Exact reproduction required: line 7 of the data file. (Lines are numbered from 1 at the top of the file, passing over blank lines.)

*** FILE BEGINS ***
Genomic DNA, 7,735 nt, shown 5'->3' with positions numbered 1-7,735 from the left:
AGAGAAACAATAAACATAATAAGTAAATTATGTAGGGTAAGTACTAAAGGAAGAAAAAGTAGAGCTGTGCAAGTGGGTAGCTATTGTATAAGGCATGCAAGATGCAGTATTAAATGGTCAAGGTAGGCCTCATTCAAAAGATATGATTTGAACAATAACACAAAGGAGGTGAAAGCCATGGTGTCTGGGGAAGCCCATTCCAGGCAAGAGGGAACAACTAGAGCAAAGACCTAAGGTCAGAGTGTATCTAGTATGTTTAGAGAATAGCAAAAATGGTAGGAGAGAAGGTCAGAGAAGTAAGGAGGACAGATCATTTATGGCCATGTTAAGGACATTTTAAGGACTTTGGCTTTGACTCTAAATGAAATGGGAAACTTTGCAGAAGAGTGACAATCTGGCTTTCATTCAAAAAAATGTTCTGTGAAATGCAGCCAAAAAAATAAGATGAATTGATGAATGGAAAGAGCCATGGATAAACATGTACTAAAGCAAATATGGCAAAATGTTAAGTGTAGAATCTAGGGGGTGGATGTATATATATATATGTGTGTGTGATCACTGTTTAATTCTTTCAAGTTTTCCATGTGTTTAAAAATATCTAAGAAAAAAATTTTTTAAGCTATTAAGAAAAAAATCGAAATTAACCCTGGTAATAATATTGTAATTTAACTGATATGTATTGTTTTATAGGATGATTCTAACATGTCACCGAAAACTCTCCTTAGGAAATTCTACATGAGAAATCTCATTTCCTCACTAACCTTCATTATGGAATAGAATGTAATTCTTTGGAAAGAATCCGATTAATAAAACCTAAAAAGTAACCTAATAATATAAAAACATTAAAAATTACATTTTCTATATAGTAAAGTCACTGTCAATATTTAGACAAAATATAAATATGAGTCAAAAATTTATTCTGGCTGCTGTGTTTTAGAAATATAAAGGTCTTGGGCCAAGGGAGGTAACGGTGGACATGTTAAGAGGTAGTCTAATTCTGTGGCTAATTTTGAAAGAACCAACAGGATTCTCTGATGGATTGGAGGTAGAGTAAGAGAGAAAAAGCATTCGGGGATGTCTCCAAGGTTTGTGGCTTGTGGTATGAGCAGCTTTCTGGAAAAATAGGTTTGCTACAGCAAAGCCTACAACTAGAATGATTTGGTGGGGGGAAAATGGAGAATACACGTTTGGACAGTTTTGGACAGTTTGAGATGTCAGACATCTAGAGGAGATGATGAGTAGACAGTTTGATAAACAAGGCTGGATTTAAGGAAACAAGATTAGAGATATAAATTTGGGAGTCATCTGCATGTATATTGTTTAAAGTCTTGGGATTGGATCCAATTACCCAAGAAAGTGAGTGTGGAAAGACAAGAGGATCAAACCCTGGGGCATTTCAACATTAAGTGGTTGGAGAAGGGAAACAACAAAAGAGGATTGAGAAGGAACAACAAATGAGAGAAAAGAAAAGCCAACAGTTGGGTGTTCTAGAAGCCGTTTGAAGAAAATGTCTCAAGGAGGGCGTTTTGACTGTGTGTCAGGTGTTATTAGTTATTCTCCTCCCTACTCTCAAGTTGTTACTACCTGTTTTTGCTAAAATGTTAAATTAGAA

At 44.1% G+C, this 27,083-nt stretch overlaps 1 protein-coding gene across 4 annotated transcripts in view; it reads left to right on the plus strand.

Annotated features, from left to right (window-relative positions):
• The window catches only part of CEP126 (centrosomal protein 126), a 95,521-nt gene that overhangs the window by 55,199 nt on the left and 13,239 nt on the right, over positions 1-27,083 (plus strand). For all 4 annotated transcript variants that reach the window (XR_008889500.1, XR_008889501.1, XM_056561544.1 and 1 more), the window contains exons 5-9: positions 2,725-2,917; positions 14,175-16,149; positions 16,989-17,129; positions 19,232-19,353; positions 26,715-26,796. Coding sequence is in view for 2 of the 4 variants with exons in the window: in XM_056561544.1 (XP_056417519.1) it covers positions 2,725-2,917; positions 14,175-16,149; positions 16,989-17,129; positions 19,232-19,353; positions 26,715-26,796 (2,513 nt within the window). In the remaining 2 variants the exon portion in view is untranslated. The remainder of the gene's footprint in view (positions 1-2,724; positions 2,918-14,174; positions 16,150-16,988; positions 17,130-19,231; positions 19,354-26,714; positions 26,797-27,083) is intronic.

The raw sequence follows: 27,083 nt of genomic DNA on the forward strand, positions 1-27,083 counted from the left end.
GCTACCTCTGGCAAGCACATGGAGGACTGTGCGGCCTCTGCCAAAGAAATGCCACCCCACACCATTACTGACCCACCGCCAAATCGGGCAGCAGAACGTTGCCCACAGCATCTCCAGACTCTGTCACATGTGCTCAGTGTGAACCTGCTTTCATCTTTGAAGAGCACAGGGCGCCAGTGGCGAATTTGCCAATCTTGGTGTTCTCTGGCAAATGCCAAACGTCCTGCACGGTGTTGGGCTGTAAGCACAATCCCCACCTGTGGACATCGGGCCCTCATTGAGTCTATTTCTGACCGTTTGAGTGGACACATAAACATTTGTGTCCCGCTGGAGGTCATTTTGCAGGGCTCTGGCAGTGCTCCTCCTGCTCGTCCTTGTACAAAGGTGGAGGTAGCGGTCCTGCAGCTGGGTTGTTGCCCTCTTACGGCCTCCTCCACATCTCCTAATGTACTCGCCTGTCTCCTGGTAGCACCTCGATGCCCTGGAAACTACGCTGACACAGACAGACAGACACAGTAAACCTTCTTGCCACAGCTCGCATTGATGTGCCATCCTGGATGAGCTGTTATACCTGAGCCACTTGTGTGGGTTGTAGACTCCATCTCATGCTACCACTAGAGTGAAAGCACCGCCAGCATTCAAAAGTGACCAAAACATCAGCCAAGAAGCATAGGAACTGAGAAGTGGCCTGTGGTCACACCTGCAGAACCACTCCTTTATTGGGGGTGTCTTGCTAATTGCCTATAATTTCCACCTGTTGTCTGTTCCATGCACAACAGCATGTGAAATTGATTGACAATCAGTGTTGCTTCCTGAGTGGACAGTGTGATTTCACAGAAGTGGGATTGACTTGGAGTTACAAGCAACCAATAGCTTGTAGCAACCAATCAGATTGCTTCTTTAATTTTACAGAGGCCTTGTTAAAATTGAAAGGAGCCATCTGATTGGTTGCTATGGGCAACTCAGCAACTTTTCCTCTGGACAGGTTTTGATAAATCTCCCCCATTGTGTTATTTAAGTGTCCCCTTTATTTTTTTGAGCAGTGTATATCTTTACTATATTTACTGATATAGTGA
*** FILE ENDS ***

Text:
GCTACCTCTGGCAAGCACATGGAGGACTGTGCGGCCTCTGCCAAAGAAATGCCACCCCACACCATTACTGACCCACCGCCAAATCGGGCAGCAGAACGTTGCCCACAGCATCTCCAGACTCTGTCACATGTGCTCAGTGTGAACCTGCTTTCATCTTTGAAGAGCACAGGGCGCCAGTGGCGAATTTGCCAATCTTGGTGTTCTCTGGCAAATGCCAAACGTCCTGCACGGTGTTGGGCTGTAAGCACAATCCCCACCTGTGGACATCGGGCCCTCATTGAGTCTATTTCTGACCGTTTGAGTGGACACATAAACATTTGTGTCCCGCTGGAGGTCATTTTGCAGGGCTCTGGCAGTGCTCCTCCTGCTCGTCCTTGTACAAAGGTGGAGGTAGCGGTCCTGCAGCTGGGTTGTTGCCCTCTTACGGCCTCCTCCACATCTCCTAATGTACTCGCCTGTCTCCTGGTAGCACCTCGATGCCCTGGAAACTACGCTGACACAGACAGACAGACACAGTAAACCTTCTTGCCACAGCTCGCATTGATGTGCCATCCTGGATGAGCTGTTATACCTGAGCCACTTGTGTGGGTTGTAGACTCCATCTCATGCTACCACTAGAGTGAAAGCACCGCCAGCATTCAAAAGTGACCAAAACATCAGCCAAGAAGCATAGGAACTGAGAAGTGGCCTGTGGTCACACCTGCAGAACCACTCCTTTATTGGGGGTGTCTTGCTAATTGCCTATAATTTCCACCTGTTGTCTGTTCCATGCACAACAGCATGTGAAATTGATTGACAATCAGTGTTGCTTCCTGAGTGGACAGTGTGATTTCACAGAAGTGGGATTGACTTGGAGTTACAAGCAACCAATAGCTTGTAGCAACCAATCAGATTGCTTCTTTAATTTTACAGAGGCCTTGTTAAAATTGAAAGGAGCCATCTGATTGGTTGCTATGGGCAACTCAGCAACTTTTCCTCTGGACAGGTTTTGATAAATCTCCCCCATTGTGTTATTTAAGTGTCCCCTTTATTTTTTTGAGCAGTGTATATCTTTACTATATTTACTGATATAGTGA